By Maysam Behravesh
(Maysam Behravesh is a multimedia journalist at the TV channel, Iran International. He is also a PhD candidate in the Department of Political Science and an affiliated researcher at the Center for Middle Eastern Studies, Lund University, Sweden. The opinions expressed are his own.)
Sept 17 (Reuters) – In a rare admission, Israel has broken its “no-comment” policy on air strikes to confirm that it has carried out over 200 attacks against Iranian targets in Syria over the last two years. In addition to those attacks, a new report claims that Israel has secretly armed and funded at least 12 Syrian rebel groups in southern Syria since 2013. Israel reportedly stopped its transfer of weapons and money in July, after the Bashar al-Assad regime regained control of the Syrian side of the Golan Heights.
The major purpose of Israel’s “Operation Good Neighbor,” which reportedly included humanitarian aid to Syrian rebels, was to prevent Iran-affiliated forces from entrenching their position near Israeli borders. More important, however, is the fact that Israel has intensified and broadened its air campaign inside Syria in recent months to target Iranian positions.
Together, these operations indicate a significant shift of Israel’s defense posture, from a limited tolerance of Iranian military presence in Syria and beyond, to zero tolerance – with far-reaching implications for regional peace and stability.
Israel has long been concerned about Iranian activities in Syria close to its border, including attempts to transfer “game-changing” weapons and medium-range missiles to Hezbollah. These security fears grew after the Assad regime recaptured Aleppo in December 2016, supported by Russian air power and Tehran-backed forces, and due in part to Islamic State’s diminishing ability to defeat pro-government troops and seize territory. That victory enabled Iran to expand its focus on other areas and deepen its military presence near Israeli territory.
In response, Israel intensified its air campaign to thwart the entrenchment. A strategic turning point came in April, when Syrian state media said that Israeli warplanes entering Syria from Jordan struck the T4 airbase east of Homs, where the Iranian Revolutionary Guards reportedly operated a drone unit. The assault killed seven IRGC members. Israel neither confirmed nor denied the attack.
In May, Israeli Prime Minister Benjamin Netanyahu reaffirmed his stance that “we believe that there is no place for any Iranian military presence, anywhere in Syria.”
In June, another air strike killed multiple members of Iran-backed militia forces southeast of Abu Kamal. While Israel again declined to respond, many in the region speculated that the Netanyahu government was behind the attack – particularly after a U.S. Central Command spokesman denied U.S. involvement and a U.S. official told CNN that Israel had carried it out.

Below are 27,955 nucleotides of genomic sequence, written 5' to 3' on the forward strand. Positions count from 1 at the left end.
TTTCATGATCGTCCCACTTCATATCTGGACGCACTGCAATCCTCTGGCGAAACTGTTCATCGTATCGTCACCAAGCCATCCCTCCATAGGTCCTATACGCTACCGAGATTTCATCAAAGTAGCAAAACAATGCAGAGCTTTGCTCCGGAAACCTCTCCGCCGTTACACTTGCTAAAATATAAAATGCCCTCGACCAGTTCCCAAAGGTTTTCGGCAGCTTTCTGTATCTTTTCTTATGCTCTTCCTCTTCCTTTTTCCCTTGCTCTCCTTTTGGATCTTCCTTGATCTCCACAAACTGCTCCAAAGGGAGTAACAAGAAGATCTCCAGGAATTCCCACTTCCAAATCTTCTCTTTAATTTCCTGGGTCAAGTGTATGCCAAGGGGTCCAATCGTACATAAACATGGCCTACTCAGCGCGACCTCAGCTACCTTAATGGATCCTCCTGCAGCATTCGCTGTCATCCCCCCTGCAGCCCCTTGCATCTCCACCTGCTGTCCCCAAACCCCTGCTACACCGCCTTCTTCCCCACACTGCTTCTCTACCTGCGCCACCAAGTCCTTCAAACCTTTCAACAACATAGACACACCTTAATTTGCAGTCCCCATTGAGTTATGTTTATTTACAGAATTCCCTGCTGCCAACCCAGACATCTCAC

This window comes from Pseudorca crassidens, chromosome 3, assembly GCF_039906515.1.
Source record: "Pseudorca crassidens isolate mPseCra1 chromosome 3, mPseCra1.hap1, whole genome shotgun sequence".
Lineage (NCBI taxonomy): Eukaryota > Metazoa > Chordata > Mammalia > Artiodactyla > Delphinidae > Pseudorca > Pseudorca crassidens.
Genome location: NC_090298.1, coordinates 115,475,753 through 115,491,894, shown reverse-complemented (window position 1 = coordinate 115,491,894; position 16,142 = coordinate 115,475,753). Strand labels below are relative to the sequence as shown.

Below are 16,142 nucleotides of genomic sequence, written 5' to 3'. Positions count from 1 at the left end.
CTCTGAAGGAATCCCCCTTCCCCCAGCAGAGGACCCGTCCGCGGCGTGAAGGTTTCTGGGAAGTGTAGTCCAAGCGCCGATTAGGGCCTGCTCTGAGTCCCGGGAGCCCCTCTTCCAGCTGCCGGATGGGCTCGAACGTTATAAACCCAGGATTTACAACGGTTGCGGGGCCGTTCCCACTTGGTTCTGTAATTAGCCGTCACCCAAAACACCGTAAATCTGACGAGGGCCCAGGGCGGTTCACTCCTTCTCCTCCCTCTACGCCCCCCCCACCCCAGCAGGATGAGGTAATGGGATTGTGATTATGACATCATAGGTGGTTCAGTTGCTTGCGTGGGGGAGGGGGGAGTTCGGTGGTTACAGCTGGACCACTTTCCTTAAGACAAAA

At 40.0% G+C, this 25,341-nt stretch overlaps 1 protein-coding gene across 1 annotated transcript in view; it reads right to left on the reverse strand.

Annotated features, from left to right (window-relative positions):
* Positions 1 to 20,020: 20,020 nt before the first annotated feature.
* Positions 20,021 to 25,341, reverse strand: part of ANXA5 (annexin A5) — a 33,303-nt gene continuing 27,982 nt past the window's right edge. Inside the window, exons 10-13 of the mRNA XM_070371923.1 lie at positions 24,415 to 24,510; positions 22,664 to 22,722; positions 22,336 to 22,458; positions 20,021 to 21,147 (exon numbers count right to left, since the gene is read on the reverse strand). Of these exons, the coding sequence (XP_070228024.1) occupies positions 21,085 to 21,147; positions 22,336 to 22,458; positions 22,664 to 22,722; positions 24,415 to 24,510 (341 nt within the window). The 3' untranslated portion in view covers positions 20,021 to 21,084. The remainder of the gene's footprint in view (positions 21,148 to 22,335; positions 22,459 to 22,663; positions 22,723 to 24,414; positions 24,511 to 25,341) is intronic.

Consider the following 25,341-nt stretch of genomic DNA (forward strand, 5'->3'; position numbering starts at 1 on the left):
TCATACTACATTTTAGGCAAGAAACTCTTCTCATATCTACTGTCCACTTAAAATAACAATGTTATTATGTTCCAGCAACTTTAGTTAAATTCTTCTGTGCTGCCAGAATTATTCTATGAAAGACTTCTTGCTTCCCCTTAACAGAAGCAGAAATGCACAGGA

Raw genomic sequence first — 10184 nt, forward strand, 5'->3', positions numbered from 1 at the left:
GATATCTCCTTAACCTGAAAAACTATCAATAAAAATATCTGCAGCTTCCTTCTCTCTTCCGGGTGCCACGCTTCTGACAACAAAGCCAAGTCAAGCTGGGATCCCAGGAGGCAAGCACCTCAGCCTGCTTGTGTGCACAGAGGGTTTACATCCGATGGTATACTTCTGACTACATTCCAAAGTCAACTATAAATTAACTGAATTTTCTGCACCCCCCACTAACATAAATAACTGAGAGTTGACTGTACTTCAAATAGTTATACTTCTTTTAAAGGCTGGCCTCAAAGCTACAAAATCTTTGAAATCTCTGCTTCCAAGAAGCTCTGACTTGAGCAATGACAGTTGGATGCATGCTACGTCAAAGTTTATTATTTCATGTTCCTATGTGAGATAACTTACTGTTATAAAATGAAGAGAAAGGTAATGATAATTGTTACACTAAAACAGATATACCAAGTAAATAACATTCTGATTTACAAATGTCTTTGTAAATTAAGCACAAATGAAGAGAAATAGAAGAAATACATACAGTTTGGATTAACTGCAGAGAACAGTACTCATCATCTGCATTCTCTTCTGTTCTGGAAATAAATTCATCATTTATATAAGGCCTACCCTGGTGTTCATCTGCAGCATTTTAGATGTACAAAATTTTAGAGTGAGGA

Israel’s more aggressive “maximalist” security strategy towards Iranian presence in its wider neighborhood is driven by three major factors.
First, Israel does not seem to be entirely convinced of the Trump administration’s willingness to take on Iran in Syria, nor can it rely on Russia to keep Iran in check and secure Israeli interests in its backyard. Trump has been notoriously reluctant to allocate American resources to Syria and has said on various occasions that he wants U.S. forces out of the country “very soon.”
Partly due to Israeli pressure, however, Washington is adopting a new approach that emphasizes the U.S. desire for Iran’s complete exit from Syria. Most recently, the Trump administration reportedly agreed to an “indefinite” military effort and a systematic diplomatic campaign to accomplish American goals against Damascus.
Second, the strategy of opposing Iranian military presence anywhere in Syria resonates strongly with the Sunni Arab bloc in the region and can bring Israel closer to Tehran’s other nemeses, particularly Saudi Arabia and the United Arab Emirates. These emerging ties, which Netanyahu calls the silver lining of the “bad” Iran deal, are very important to Israel, partly because the Jewish state would need help from its regional neighbors if it were to engage in a war against Iran.
Third, the Israeli security establishment has a deep-rooted belief that Iranian revisionism and “expansionism” knows no limits, and that the Islamic Republic is hellbent on creating an “aggressive empire” in the Middle East and beyond. The apocalyptic rhetoric of Iranian hardliners vowing “annihilation” of Israel coupled with the much-vaunted tour of Iran-backed paramilitary commanders along Israel’s border with Lebanon and Syria have stoked these fears.
In response to Israel’s harder line against the Iranian military presence in Syria, Tehran has reportedly transferred ballistic missiles to its Shi’ite proxies in Iraq in recent months. “The logic was to have a backup plan if Iran was attacked,” a senior Iranian official told Reuters in August, adding that “the number of missiles is not high, just a couple of dozen, but it can be increased if necessary.” A few days after this report – which both Tehran and Baghdad dismissed – Israeli Defense Minister Avigdor Lieberman warned that when it comes to “Iranian threats,” Israel will not be limiting itself “just to the Syrian territory.”
Meanwhile, Iran’s economy is expected to deteriorate further as Washington ratchets up sanctions following Trump’s withdrawal from the 2015 nuclear accord with Tehran. Given the spiraling circle of hostility between Iran and Israel, the more hardline elements of the Iranian leadership might be tempted to seek external diversions from internal problems. None of it bodes well for the prospects of peace and stability in the Middle East, even as the Syrian conflict seems to be grinding to an end.